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Heartwarming / Annie (1999)

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  • Annie's friendship with Sandy the dog is very adorable. First she let him take the corncob she'd stolen, then he decided to bring it back to her out of guilt. Then she does her best to protect him from the dog catcher, and he came when she called him.
  • Oliver Warbucks singing "Something was missing" to Annie. Victor Garber put a lot of emotion into this scene, and while it might have come off as over the top corny, it just works with him.
  • Warbucks' heartfelt talk with Annie was very sweet.
    Warbucks: Annie, I love you as if you were my own little girl. I want to adopt you. Would you consider it?
    Annie: It's just that I love my real mother and father so much. I don't know if I could love anybody else.
    Warbucks: I understand, but if you could find a place in your heart for me...
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    • Followed by:
    Annie:Mr. Warbucks, if I can't have my real parents, I think I'd really like it if you'd be my father.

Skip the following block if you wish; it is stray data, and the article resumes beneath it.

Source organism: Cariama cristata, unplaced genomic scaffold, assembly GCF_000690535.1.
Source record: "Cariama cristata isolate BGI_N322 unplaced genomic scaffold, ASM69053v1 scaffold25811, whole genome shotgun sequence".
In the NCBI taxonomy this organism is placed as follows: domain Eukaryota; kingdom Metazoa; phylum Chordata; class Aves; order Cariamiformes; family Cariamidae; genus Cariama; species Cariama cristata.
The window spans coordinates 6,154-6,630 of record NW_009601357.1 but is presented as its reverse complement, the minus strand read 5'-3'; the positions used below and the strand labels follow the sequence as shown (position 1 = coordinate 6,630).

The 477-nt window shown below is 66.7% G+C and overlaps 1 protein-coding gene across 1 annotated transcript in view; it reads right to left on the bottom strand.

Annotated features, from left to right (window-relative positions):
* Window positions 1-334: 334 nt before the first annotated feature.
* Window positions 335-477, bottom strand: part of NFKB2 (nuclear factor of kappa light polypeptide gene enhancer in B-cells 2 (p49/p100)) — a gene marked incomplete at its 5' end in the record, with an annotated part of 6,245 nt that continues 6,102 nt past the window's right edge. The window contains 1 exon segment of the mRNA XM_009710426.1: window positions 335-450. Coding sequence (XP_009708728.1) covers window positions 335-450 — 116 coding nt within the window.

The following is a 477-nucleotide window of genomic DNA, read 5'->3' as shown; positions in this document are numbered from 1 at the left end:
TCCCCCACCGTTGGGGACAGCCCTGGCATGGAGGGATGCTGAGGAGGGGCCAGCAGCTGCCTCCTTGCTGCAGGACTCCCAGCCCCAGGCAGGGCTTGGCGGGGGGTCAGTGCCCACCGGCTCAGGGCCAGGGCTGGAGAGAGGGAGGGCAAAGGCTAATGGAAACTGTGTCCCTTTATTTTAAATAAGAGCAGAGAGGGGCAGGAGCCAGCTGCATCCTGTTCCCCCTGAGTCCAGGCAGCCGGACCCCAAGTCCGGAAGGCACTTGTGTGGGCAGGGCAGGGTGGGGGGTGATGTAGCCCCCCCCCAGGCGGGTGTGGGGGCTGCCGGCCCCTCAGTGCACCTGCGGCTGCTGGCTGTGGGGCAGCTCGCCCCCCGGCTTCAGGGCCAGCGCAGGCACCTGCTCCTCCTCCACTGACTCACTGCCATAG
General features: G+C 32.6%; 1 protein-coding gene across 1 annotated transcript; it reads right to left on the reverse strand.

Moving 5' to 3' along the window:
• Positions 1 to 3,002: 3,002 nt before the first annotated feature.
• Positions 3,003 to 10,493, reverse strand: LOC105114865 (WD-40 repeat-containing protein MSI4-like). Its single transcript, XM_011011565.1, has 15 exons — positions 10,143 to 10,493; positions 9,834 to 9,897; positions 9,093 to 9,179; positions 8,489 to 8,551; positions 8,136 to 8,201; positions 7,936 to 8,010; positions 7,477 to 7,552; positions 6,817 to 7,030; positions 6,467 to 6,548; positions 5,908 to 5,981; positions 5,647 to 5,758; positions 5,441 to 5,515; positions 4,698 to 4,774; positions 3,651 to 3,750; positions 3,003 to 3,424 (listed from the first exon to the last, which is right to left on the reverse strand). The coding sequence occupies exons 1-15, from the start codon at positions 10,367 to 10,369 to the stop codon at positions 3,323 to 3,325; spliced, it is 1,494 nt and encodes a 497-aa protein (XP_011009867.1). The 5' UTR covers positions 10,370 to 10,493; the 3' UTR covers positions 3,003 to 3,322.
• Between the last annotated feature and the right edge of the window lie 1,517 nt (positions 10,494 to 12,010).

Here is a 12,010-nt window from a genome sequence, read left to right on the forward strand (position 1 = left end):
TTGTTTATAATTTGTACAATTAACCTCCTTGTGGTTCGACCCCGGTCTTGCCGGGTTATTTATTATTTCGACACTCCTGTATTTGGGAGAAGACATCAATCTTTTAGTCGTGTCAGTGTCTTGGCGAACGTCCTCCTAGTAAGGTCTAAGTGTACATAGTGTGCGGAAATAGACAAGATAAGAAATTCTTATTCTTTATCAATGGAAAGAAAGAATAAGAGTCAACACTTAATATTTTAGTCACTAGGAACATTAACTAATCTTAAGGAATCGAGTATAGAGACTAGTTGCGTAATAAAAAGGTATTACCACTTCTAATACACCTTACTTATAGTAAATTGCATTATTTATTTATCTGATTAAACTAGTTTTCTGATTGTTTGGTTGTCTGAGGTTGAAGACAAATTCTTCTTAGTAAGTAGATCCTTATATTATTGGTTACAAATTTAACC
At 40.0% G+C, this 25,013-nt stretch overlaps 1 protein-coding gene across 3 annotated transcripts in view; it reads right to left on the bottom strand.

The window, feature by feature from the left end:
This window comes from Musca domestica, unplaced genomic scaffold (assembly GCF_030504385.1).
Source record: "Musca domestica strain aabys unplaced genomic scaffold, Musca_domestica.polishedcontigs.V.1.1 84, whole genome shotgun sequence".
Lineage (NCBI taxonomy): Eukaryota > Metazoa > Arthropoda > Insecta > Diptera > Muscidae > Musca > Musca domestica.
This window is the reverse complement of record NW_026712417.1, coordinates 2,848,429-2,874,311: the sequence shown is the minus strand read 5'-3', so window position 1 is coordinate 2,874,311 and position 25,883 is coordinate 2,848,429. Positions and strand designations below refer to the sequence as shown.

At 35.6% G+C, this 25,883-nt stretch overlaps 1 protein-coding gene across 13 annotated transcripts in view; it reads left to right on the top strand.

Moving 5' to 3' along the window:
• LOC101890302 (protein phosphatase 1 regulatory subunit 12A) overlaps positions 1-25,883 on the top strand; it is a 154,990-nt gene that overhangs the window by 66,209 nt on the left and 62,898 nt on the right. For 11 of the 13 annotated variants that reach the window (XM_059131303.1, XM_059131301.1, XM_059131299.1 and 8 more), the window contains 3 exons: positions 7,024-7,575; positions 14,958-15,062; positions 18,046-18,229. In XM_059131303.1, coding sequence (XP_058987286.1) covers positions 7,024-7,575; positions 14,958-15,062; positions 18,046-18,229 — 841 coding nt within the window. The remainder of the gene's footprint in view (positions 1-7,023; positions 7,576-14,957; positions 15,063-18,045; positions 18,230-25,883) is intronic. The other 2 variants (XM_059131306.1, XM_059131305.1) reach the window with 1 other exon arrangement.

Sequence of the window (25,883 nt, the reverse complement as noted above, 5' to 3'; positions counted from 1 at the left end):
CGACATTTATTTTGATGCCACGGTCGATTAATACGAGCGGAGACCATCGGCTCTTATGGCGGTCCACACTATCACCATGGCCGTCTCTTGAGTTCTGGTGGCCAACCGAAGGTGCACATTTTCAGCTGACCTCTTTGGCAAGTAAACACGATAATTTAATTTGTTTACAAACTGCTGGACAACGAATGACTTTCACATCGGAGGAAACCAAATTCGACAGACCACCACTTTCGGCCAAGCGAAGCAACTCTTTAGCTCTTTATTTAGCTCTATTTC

• After Annie learns the fate of her real parents.
    Annie: (she walks away and Grace follows her) So, I really am an orphan.
    Grace: Annie, are you alright?
    Annie: (Annie turns around) Yeah, I think so. See, I always knew that parents loved me and that they would come back for me someday. If they were alive. (wipes away a tear and Grace hugs her) I guess you have to look at the bright side. At least I'm not a Mudge.
  • "I don't need anyone but you..."
  • "Tomorrow." The pure hope and optimism of a little girl in the worst of situations just melts your heart.
    The sun'll come out tomorrow,
    so you gotta hang on 'til tomorrow!
    Come what may!
  • This final exchange:
    Warbucks: I love you very much, Annie.
    Annie: And I love you, Daddy Warbucks.
    • As well as the final shot of Warbucks, Annie and Grace, with their arms around each other, singing "I don't need anything but you."
  • Andrea McArdle's Remake Cameo as "Star to Be in NYC." Laurie Beechman, who originated the role in the original Broadway production (her first Broadway role), passed away shortly before the film debuted, and McArdle even sang the song at her memorial, making the whole cameo a kind of tribute to Beechman.
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